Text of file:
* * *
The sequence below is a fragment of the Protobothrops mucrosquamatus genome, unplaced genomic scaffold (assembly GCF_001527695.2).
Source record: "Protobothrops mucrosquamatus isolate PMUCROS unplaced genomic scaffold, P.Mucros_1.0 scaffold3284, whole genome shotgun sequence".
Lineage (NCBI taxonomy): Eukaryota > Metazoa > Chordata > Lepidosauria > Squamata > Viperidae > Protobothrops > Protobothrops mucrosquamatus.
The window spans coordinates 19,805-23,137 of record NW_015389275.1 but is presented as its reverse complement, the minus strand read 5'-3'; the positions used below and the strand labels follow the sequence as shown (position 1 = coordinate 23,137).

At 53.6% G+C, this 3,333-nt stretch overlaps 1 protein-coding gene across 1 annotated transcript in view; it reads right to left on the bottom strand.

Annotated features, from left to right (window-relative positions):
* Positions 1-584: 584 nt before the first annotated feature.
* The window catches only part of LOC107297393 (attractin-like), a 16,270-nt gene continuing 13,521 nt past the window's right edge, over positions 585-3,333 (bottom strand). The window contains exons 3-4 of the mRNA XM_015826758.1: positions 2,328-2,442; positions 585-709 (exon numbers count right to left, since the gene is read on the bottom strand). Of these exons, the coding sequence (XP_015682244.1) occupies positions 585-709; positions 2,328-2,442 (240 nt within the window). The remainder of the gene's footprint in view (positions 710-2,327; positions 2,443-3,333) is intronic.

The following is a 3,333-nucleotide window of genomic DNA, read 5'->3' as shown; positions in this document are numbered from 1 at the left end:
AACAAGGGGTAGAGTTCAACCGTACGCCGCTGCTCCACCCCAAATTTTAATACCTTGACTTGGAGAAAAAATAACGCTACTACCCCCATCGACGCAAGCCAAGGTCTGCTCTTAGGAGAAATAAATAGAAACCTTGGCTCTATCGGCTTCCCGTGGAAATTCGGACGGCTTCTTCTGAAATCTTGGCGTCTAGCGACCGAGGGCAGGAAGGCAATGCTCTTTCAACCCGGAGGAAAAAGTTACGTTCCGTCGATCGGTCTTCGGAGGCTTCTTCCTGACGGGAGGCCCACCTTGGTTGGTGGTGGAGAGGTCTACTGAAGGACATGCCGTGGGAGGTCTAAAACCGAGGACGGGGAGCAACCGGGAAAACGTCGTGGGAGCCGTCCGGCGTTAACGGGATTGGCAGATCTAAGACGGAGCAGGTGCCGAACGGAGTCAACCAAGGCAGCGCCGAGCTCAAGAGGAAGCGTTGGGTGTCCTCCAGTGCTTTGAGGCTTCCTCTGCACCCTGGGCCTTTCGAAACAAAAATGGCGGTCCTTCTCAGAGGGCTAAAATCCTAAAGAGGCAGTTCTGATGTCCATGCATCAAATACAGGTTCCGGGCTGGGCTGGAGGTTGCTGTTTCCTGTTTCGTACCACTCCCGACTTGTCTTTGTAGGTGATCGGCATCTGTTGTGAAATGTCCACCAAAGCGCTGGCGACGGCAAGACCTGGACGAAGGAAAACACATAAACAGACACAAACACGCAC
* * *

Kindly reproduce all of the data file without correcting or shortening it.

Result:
The sequence below is a fragment of the Protobothrops mucrosquamatus genome, unplaced genomic scaffold (assembly GCF_001527695.2).
Source record: "Protobothrops mucrosquamatus isolate PMUCROS unplaced genomic scaffold, P.Mucros_1.0 scaffold3284, whole genome shotgun sequence".
Lineage (NCBI taxonomy): Eukaryota > Metazoa > Chordata > Lepidosauria > Squamata > Viperidae > Protobothrops > Protobothrops mucrosquamatus.
The window spans coordinates 19,805-23,137 of record NW_015389275.1 but is presented as its reverse complement, the minus strand read 5'-3'; the positions used below and the strand labels follow the sequence as shown (position 1 = coordinate 23,137).

At 53.6% G+C, this 3,333-nt stretch overlaps 1 protein-coding gene across 1 annotated transcript in view; it reads right to left on the bottom strand.

Annotated features, from left to right (window-relative positions):
* Positions 1-584: 584 nt before the first annotated feature.
* The window catches only part of LOC107297393 (attractin-like), a 16,270-nt gene continuing 13,521 nt past the window's right edge, over positions 585-3,333 (bottom strand). The window contains exons 3-4 of the mRNA XM_015826758.1: positions 2,328-2,442; positions 585-709 (exon numbers count right to left, since the gene is read on the bottom strand). Of these exons, the coding sequence (XP_015682244.1) occupies positions 585-709; positions 2,328-2,442 (240 nt within the window). The remainder of the gene's footprint in view (positions 710-2,327; positions 2,443-3,333) is intronic.

The following is a 3,333-nucleotide window of genomic DNA, read 5'->3' as shown; positions in this document are numbered from 1 at the left end:
AACAAGGGGTAGAGTTCAACCGTACGCCGCTGCTCCACCCCAAATTTTAATACCTTGACTTGGAGAAAAAATAACGCTACTACCCCCATCGACGCAAGCCAAGGTCTGCTCTTAGGAGAAATAAATAGAAACCTTGGCTCTATCGGCTTCCCGTGGAAATTCGGACGGCTTCTTCTGAAATCTTGGCGTCTAGCGACCGAGGGCAGGAAGGCAATGCTCTTTCAACCCGGAGGAAAAAGTTACGTTCCGTCGATCGGTCTTCGGAGGCTTCTTCCTGACGGGAGGCCCACCTTGGTTGGTGGTGGAGAGGTCTACTGAAGGACATGCCGTGGGAGGTCTAAAACCGAGGACGGGGAGCAACCGGGAAAACGTCGTGGGAGCCGTCCGGCGTTAACGGGATTGGCAGATCTAAGACGGAGCAGGTGCCGAACGGAGTCAACCAAGGCAGCGCCGAGCTCAAGAGGAAGCGTTGGGTGTCCTCCAGTGCTTTGAGGCTTCCTCTGCACCCTGGGCCTTTCGAAACAAAAATGGCGGTCCTTCTCAGAGGGCTAAAATCCTAAAGAGGCAGTTCTGATGTCCATGCATCAAATACAGGTTCCGGGCTGGGCTGGAGGTTGCTGTTTCCTGTTTCGTACCACTCCCGACTTGTCTTTGTAGGTGATCGGCATCTGTTGTGAAATGTCCACCAAAGCGCTGGCGACGGCAAGACCTGGACGAAGGAAAACACATAAACAGACACAAACACGCAC